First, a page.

Following a meeting with Dean Suzuki on July 9, 1993, I submitted a detailed letter (July 15, 1993) further explaining what I considered as potential problems in accepting to divide faculty time between those functions that could be termed as Learning Resources and those termed Biostatistics. On Oct. 8,1993, I received a memo from Dean Suzuki informing me that I was being assigned to the newly created section of Biostatistics housed within the Division of Pediatric and Developmental Dental Sciences. The staff person who had held the position of systems analyst in the Division of Learning Resources was named as director.

Finally, in February 1994, I was informed that I was relieved of my responsibilities as test administrator for the National Dental Board Examinations at the School of Dental Medicine, a position that I had held for nearly 20 years. Of course these actions may all have been necessary and best for the reorganization of the School of Dental Medicine. However, I cannot help but believe that they were the direct result of my open opposition to the lack of collegiality in the process of reorganization of the School of Dental Medicine.

Thomas G. Zullo


Public Health and Community Dentistry

School of Dental Medicine


To the editor:

Thomas Detre has once again refused to admit the serious leadership failures of School of Dental Medicine Dean Jon B. Suzuki (University Times, Sept. 29, 1994). This time his technique was to denigrate the University Senate's survey of dental faculty attitudes toward Dean Suzuki, in order to avoid addressing the shocking lack of confidence in the dean consistently expressed by the majority of respondents to the survey statements. For every tallied item, the negative response was highest, with an overall survey average of nearly 53 percent negative, 31 percent positive and 16 percent neutral.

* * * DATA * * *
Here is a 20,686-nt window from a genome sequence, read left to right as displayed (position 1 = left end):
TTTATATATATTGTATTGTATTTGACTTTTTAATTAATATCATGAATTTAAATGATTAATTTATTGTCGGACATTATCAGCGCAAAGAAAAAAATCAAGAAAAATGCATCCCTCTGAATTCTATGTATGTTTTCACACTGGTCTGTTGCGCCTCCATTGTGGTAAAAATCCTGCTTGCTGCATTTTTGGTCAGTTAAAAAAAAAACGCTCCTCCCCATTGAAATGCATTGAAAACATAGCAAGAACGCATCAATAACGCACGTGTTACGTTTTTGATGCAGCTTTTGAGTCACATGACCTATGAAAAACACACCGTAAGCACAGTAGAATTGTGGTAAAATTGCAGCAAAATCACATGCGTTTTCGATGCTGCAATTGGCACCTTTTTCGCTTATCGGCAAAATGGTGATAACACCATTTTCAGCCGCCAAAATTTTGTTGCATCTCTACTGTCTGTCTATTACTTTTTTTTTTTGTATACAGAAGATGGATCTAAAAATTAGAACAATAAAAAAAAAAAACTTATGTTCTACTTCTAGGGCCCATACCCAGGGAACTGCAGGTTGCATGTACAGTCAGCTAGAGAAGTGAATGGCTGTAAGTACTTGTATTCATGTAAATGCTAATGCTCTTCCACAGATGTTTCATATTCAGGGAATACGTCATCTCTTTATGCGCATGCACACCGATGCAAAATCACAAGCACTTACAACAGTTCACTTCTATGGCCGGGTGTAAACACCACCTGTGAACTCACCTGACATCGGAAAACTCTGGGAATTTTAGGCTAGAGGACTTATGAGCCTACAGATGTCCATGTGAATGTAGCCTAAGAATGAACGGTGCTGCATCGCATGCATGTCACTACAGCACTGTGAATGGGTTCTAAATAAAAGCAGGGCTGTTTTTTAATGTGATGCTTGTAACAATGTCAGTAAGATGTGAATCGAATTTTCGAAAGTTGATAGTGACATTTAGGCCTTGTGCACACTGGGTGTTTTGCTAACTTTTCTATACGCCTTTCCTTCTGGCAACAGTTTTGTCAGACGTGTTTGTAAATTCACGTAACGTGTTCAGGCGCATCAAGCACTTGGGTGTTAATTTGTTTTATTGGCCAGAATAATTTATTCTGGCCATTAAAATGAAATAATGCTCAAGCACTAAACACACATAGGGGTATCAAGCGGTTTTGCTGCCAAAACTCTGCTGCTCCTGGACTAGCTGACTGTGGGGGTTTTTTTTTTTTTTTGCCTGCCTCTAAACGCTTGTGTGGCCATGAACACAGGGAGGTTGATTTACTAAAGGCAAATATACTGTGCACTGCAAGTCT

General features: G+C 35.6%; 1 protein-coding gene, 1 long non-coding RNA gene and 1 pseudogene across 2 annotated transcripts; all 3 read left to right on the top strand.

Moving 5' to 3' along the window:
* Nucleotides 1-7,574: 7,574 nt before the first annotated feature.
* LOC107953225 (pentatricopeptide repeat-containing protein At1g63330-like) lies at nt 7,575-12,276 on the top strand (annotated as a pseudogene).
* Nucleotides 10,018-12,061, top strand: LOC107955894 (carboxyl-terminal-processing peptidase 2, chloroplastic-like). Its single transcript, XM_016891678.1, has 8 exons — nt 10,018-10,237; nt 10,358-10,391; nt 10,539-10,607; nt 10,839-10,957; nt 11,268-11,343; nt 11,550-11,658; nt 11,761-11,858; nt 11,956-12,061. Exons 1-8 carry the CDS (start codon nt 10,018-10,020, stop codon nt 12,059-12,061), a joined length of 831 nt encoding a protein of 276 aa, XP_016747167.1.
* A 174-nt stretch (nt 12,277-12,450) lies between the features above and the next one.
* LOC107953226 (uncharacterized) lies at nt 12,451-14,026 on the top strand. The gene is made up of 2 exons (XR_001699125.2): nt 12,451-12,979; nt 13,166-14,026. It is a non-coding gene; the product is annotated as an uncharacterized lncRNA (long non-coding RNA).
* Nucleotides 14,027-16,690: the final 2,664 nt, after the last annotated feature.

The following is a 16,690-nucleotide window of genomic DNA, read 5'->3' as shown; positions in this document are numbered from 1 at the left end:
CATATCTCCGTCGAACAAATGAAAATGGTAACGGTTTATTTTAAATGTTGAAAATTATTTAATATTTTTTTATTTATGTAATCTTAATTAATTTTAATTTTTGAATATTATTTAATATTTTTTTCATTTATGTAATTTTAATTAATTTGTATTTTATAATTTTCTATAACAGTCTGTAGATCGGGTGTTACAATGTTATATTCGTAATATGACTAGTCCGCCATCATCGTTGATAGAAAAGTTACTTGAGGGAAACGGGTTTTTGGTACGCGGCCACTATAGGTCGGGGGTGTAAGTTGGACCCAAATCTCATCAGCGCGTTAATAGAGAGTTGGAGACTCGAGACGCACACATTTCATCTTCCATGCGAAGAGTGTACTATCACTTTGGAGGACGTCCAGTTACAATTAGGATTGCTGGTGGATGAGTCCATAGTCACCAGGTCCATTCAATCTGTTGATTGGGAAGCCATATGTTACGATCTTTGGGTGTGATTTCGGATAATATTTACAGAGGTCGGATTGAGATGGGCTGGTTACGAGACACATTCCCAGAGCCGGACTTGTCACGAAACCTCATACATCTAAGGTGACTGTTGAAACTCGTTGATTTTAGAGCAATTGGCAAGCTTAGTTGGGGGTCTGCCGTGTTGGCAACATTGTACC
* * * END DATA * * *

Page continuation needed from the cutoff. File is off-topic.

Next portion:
* Detre contended the survey should not be taken seriously because slightly fewer than half the faculty responded to it.

He then contradicted his own criticism by claiming the survey was flawed because, in his view, too few faculty chose the "cannot judge/not applicable" response. Obviously one reason many non-responding faculty did not complete and return their surveys was that they either felt unable to judge a number of the statements or found them not applicable to their situations.

* Detre also complained that the phrasing of some of the survey statements was "somewhat inappropriate and leading," though he never specified in which items, nor did he suggest alternative wordings he would have approved.

Ironically, the survey itself was modeled upon one developed by the University of Pittsburgh for evaluating its high administrators, so had already met the demanding standards of the Provost's office. Though the survey had been successfully used to evaluate the president of one of Pitt's regional campuses, Detre whined that it "was not as good as a Gallup poll." It seems unlikely he would accept the results of any survey which failed to yield his desired result of casting Dean Suzuki in a favorable light.